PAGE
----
JOHN - Back in 2003 this friend of mine, Vera (from Italy), turned me onto his music and since I’ve been hooked. I remember in the mid 90’s when I was only 16 or so, I read a review of Paul Chain “Alkahest” in Metal Maniacs and have always wondered about his music. Unfortunately it took me like 7 years to finally hear his stuff. I think what I like most is the feeling of the riffs intertwined with the atmosphere of the keyboards. It’s definitely the Sabbath inspired riffs mixed with haunting church like organs. Artistically, it’s creative and not limited to any one style which makes it enjoyable.

RAY - It seems like doom metal and it’s related genres has always been an underground proposition. Of course, Black Sabbath made their name very clearly, and groups such as Trouble have flirted with more mainstream acceptance but overall, it seems the domain of the pure artist and that select group of fans that appreciate them…a group that, while small, remains one of the most fiercely loyal and, for the most part, decent group of people around. Your commentary?

JOHN - It’s definitely a style that doesn’t seem to ever go mainstream though quite a few bands are making quite a name for themselves. I mean, The Gates of Slumber are on MTV which is pretty damn awesome! I think there is a lot of potential in this genre because it’s a very real and authentic scene of musicians who aren’t just trying to make it big. Trends come and go but the real doomers will be into this stuff till they die.

RAY - With that in mind, do you have any takers for a label to release the next ORODRUIN release? I imagine it could be even more difficult to get any kind of label interest for BLIZARO, although one I could picture being intrigued would be the mega-awesome Italian imprint, Black Widow. Or perhaps you’d rather go it alone, especially in an age when doing your own releases is a lot more possible with the net, cd-r’s, etc.?

JOHN - I’m not really sure where Orodruin wants to go label wise, we will be recording a 3 song demo with John Brenner this January. Basically we’d like to shop it around to various labels and see what formulates. As for Blizaro, I’d like to find something relatively open to avante garde music that won’t restrict what I’d like to put out. Black Widow sounds like a great label to work with, I’d love to do something with them.

RAY - Sticking to the state of doom & underground metal & music, how far afield have you gone playing live with either ORODRUIN or BLIZARO? Do you get to do much in the Rochester area? How far have you traveled to bring the doom, besides the Baltimore shows?

JOHN - Blizaro’s only out of town gig was in Baltimore, for the Declaration of Doom Fest. Both bands play Rochester gigs quite often, Blizaro not so much lately but I’ll probably book something soon. Orodruin has done a handful out of town shows such as….Toronto, Boston, DC, Cleveland, Long Island, Buffalo, etc. I’d say the longest for one gig would have to be Baltimore or DC.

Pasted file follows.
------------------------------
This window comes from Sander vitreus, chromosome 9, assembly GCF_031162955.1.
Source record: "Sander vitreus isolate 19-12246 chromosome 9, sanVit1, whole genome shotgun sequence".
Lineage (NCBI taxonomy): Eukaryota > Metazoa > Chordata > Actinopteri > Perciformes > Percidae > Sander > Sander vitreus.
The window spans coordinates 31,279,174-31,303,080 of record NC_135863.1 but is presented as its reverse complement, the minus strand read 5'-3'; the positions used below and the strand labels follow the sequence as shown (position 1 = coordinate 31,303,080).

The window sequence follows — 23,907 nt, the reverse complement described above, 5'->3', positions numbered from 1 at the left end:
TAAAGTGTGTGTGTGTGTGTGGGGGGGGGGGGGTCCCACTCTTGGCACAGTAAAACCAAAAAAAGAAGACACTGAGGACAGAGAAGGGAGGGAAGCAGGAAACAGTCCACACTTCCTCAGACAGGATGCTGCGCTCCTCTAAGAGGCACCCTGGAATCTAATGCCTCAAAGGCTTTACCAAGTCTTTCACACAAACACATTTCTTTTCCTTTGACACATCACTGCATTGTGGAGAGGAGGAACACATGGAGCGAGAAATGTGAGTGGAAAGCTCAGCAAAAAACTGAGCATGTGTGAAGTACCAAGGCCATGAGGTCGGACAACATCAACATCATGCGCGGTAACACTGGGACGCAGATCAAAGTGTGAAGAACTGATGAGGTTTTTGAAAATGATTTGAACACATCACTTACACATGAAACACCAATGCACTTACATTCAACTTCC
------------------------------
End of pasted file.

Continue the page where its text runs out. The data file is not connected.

RAY - In anywhere from 5 to 5,000 words, sum up for us the kind of woman who would attend a BLIZARO show. Or…has a woman ever attended a BLIZARO show? ?

JOHN - Hahah, The girls with the long black boots, crimson capes, and massive amethyst medallions! j/k
Mostly just regular girls, it’s really hard to describe the people who come out to your shows in details. They range from rock/punk chicks, to metal people to indie or even my mother! Don’t forget my beautiful girlfriend Michelle Zingo!

RAY - Funny stuff…or not…? Tell us a story, give us an anecdote about something weird, bizarre, stupid, funny or downright disgustingly gross that has happened connected with your being in ORODRUIN, BLIZARO, or any other band. It can be as ridiculous as you want, or as the truth will allow.

JOHN - This is a pretty lame story, but it’s the only one that came to mind. On Orodruin’s first tour back into 2003 with Mourning Beloveth and The Prophecy we were on our way back home from the west coast and we hadn’t take a shower for a couple days and we all feeling rather slimey. Anyway, I came up with this stupid idea to use hand sanitizer on my face. I ended up breaking out and getting pink eye. The combination of the smell of our combined odor ( including the foot odor of a label manager Mark Hegedus) was pretty damn gross. Plus we still had a day driving to go.

RAY - Any final comments for the readership?

JOHN - To the younger generations……Keep Doom alive, in this day and age it gets loosely tagged on so much crap that I hope the few out there who truly understand it’s meaning will continue to keep it in stable health. Thanks for the interview Ray, Paul Chain Rules!

This was really a great chat with John, and my recommendation is very clear. If you like traditional doom metal in the Sabbath / Vitus vein, grab anything you can with the word ORODRUIN written on it. By the same token, if dark music with the eerie vibe of Italian horror soundtracks and an original nod to the works of Paul Chain gets your blood pumping, John Gallo has got you covered there too! In other words, snag ‘em all!